This article examines the evolving law of sign and billboard regulations, with particular attention to the dual concerns noted by the Court in City of Ladue v. Gilleo of restricting "too much" speech and restricting "too little." It will address three general issues surrounding the permissible limits of sign and billboard regulation. The article begins by addressing Ladue's concern regarding regulations that restrict speech too much. In particular, it examines the extent to which a municipality must accommodate signs or billboards. A second area of concern is the permissible limit of content-neutral yet underinclusive restrictions on signs and billboards. The third and final area of examination is the extent to which municipalities can create content-based distinctions in regulation. Part II of the article first examines the First Amendment framework, focusing on time, place, and manner regulations of speech and the commercial speech doctrine. Part III examines the decisions in which the Supreme Court has addressed restrictions on signs: Linmark Associates v. Township of Willingboro, Metromedia, Inc. v. City of San Diego, Members of City Council v. Taxpayers for Vincent, and City of Ladue v. Gilleo, synthesizing the Court's current approach to sign and billboard regulation. Parts IV, V, and VI address the issues.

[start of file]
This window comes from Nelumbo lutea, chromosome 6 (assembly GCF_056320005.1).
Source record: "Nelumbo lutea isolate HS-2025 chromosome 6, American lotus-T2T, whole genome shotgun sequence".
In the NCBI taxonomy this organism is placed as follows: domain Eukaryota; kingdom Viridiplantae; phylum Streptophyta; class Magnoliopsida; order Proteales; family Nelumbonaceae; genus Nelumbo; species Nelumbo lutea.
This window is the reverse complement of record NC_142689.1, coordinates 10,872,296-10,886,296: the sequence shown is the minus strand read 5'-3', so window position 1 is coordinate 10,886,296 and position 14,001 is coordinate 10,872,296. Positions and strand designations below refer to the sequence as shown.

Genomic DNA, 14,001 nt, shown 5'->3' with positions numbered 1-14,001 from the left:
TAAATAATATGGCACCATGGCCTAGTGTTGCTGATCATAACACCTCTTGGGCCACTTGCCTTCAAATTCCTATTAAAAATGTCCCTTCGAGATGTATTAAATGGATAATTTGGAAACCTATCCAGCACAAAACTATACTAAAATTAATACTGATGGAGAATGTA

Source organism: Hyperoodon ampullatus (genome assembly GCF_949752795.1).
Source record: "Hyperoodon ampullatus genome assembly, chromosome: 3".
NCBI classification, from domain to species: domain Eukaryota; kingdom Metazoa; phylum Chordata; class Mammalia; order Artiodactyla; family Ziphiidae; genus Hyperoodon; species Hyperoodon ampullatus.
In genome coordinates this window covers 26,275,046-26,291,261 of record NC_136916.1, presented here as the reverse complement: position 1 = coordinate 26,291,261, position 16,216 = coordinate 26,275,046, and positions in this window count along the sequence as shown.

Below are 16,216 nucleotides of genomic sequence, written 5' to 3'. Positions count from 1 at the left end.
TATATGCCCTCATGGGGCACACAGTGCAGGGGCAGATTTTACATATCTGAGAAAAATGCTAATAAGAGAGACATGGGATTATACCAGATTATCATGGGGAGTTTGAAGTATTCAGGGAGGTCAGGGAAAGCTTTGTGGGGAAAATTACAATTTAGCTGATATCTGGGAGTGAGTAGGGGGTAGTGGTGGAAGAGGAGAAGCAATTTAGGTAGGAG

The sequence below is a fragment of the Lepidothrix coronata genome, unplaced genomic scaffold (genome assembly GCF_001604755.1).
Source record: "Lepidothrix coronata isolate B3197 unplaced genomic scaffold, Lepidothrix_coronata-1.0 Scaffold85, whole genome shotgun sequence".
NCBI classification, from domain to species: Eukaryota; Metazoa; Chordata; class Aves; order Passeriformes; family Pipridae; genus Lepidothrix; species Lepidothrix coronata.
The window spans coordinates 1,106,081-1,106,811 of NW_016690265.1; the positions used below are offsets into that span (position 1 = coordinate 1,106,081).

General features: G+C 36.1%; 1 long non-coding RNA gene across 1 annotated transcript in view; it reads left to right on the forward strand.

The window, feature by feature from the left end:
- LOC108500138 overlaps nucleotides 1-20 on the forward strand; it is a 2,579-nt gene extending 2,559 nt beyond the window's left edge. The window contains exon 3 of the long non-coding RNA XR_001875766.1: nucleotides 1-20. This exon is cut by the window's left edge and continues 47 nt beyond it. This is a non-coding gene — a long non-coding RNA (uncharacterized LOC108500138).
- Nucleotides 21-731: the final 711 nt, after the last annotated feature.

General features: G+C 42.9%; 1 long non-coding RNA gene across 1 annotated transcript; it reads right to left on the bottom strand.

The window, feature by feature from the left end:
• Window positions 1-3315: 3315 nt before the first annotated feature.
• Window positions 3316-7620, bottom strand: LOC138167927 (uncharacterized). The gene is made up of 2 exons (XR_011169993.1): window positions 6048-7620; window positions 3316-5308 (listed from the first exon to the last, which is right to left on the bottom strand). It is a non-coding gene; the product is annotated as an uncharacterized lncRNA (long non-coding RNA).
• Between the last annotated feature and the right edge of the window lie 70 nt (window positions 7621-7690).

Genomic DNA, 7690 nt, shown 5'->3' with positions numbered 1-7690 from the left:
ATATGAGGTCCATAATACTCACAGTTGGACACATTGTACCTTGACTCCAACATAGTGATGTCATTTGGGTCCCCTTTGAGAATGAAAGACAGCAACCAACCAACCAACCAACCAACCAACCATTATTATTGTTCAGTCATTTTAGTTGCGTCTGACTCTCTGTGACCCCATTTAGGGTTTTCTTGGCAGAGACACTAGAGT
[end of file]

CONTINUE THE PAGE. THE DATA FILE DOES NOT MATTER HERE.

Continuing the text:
Sign Regulation after Ladue: Examining the Evolving Limits of First Amendment Protection,
74 Neb. L. Rev.
Available at: http://digitalcommons.unl.edu/nlr/vol74/iss1/3